8.26               All Australian schools are encouraged to use this Framework as a basis for developing approaches to address bullying. It recognises that sustainable approaches are required to reduce bullying in the long-term.

8.27               The NSSF is ‘highly regarded’ by Australian and international researchers and practitioners, and is the only national Framework of its kind in the world. Cross-cultural collaboration and effective working relationships across all jurisdictions, and with other key stakeholders, underpin the success of the NSSF.

Curriculums and programs

8.28               The Ministerial Council for Employment, Education, Training and Youth Affairs, comprising Ministers for Education and Training, has previously stated the goals for education in Australia. The Melbourne Declaration on Educational Goals for Young Australians (2008) provides a mandate and guide for schools about curriculums. It made four important points about information and communications technologies (ICT):

8.29               The Australian Council of Educational Research noted that the generally low adoption of ICT, especially in the middle secondary years, is ‘by no means’ specific to Australia. It did not signal a lack of interest to the use of ICT in curriculums. One study nominated technological reliability, limited access and limited bandwidth as barriers to greater uptake of ICT in these years.[31]

8.30               The Queensland Catholic Education Commission suggested that ICT programs tended to lack credibility because they are not seen as part of the mainstream curriculum. Concerns were also expressed about ‘bolt-on subjects’ that students generally see as down-time.[32]

8.31               Symantec Corporation recommended that a national approach is required so that cyber-safety is included in a standardised, mandatory curriculum. The Queensland Teachers Union also observed that if there was to be an effective campaign on cyber-safety, it had to be appropriately funded and resourced, and not just ‘forced’ on to the ever-increasing curriculum.[33]

8.32               The Australian Parents Council advised that:

schools have been at the forefront of efforts to incorporate principles of resilience and well-being in their students in the offline environment through a number of programs and cross curriculum initiatives over past years. So perhaps it is not a change of the culture of schools that is needed but the expansion of existing prevention and intervention strategies that have proven successful in offline environments to promote cyber safety.[34]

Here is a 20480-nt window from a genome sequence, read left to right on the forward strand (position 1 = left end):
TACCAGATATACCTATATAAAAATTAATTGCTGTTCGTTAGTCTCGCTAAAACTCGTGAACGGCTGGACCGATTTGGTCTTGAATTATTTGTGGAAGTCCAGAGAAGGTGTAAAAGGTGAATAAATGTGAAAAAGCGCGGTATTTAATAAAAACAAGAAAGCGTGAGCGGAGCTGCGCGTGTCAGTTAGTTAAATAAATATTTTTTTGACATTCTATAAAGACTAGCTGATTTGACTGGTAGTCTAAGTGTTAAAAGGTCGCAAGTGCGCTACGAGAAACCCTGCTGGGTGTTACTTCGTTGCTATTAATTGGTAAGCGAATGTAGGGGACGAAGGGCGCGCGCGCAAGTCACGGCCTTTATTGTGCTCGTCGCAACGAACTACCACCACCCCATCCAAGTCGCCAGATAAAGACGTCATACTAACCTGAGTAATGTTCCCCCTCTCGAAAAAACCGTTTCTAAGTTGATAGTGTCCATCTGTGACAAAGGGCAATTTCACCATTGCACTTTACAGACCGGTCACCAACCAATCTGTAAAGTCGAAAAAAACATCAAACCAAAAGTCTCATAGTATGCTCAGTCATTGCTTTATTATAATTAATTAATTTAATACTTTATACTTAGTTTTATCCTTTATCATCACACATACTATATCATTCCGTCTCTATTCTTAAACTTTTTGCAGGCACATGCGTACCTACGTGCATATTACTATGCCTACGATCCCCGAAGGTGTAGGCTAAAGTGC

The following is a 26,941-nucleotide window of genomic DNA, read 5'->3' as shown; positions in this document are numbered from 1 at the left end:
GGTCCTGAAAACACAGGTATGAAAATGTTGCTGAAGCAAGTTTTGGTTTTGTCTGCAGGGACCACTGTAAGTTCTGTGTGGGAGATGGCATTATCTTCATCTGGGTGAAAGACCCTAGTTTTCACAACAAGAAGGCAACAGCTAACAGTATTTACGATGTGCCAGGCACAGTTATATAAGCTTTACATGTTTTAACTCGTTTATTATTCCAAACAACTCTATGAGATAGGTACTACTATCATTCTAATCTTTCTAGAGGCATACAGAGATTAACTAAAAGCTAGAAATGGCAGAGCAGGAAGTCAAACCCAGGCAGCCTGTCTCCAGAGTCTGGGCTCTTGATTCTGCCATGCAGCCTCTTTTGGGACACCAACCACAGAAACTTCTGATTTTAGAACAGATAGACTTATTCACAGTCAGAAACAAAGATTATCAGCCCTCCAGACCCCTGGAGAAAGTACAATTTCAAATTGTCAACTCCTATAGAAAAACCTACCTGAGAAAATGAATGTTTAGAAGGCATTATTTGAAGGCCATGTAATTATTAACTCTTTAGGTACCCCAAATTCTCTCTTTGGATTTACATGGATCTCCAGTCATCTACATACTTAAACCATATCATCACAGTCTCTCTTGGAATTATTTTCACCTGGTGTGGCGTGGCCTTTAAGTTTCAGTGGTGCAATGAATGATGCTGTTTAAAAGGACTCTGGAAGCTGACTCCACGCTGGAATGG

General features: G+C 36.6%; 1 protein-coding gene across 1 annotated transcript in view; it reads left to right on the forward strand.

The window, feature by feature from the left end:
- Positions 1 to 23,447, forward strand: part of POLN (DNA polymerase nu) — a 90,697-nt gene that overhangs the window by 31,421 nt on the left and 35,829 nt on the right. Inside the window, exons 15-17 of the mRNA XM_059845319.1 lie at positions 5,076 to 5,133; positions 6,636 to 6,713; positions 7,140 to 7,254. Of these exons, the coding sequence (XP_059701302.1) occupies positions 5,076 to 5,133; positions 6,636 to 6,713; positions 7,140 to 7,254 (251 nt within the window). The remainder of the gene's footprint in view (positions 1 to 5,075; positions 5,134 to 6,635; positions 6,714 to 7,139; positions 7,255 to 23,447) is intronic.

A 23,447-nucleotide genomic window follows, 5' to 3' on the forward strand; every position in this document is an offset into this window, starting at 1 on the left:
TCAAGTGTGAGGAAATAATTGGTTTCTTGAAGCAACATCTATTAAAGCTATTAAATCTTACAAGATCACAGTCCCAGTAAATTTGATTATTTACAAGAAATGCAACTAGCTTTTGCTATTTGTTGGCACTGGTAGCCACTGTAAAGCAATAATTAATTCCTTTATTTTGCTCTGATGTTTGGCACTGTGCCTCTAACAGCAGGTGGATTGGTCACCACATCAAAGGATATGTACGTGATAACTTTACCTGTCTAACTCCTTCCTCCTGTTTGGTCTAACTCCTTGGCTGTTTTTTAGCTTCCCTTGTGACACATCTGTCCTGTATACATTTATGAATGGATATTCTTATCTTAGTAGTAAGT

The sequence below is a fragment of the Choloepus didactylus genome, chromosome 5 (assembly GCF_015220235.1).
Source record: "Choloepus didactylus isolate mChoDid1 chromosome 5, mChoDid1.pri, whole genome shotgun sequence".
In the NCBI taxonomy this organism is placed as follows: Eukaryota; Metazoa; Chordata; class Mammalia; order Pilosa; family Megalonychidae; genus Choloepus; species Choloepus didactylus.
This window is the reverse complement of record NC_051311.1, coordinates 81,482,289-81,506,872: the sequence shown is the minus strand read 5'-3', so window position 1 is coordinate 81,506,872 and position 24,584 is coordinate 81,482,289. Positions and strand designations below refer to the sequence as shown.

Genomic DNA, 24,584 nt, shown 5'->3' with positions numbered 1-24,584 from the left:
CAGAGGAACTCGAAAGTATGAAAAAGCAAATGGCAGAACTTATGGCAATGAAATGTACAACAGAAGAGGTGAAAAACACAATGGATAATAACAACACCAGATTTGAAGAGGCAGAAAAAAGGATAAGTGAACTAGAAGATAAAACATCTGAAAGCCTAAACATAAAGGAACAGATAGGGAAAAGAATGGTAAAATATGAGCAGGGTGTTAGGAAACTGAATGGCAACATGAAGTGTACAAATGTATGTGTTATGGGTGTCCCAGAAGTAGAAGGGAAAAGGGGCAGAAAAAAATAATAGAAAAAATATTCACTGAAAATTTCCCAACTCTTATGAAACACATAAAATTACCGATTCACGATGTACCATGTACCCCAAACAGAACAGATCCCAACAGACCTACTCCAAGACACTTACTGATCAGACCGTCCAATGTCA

8.33               Including ICT material in any curriculum is complicated by the lack of data on trends, successfulness of intervention programs, restorative justice initiatives and perpetrator rehabilitation. Research in such areas would inform the development of prevention strategies, as well as a national curriculum.[35]

8.34               The Australian Curriculum, Assessment and Reporting Authority (ACARA) is developing the Australian Curriculum. With particular reference to cyber-safety, it has been identified that students will develop ICT competence when they apply social and ethical protocols to operate and manage emerging technologies.

8.35               Conceptual statements are being prepared by the ACARA for publication to support teachers and schools wishing to use them to assist the development of their teaching and learning programs. Each document will include:

8.36               For competence in ICT, this work will include descriptions of developments expected of students at the end of Years 2, 6 and 10.[36]

Partnerships with the Australian Communications and Media Authority

8.37               The South Australian Commission for Catholic Schools acknowledged the work of the Australian Communications and Media Authority (ACMA) in:

providing access to free, high quality cyber-safety training through the Cyber-Safety Outreach Professional Development for Educators program and the Internet Safety Awareness Presentations to students, teaching staff and parents in school communities ... Feedback from Catholic school communities is consistently favourable about the relevance and usefulness of the training and resources.[37]

8.38               Further, on 16 May 2011, ACMA launched the Connect.ed interactive e-learning program for teachers that buttresses the professional development seminars.[38]

Probably the single biggest driver for take-up of our professional development workshops for teachers has been their concern about issues relating to cyberbullying and also, in a very personal way, if they are legally responsible for that.[39]

8.39               The role of ACMA is addressed in Chapter 1.

Technological approaches

8.40               A number of schools are employing technological approaches to assist them to address cyber-safety issues. Secondary schools in particular are using a dedicated email system where concerns about an individual’s cyber-safety, or that of others, can be reported anonymously.

8.41               A Queensland high school has online counselling, appointments to see the counsellor can be made online, and there is also a chat facility.[40] The Australian Education Union called for the number of, and resources available to school counsellors be increased so to better assist students: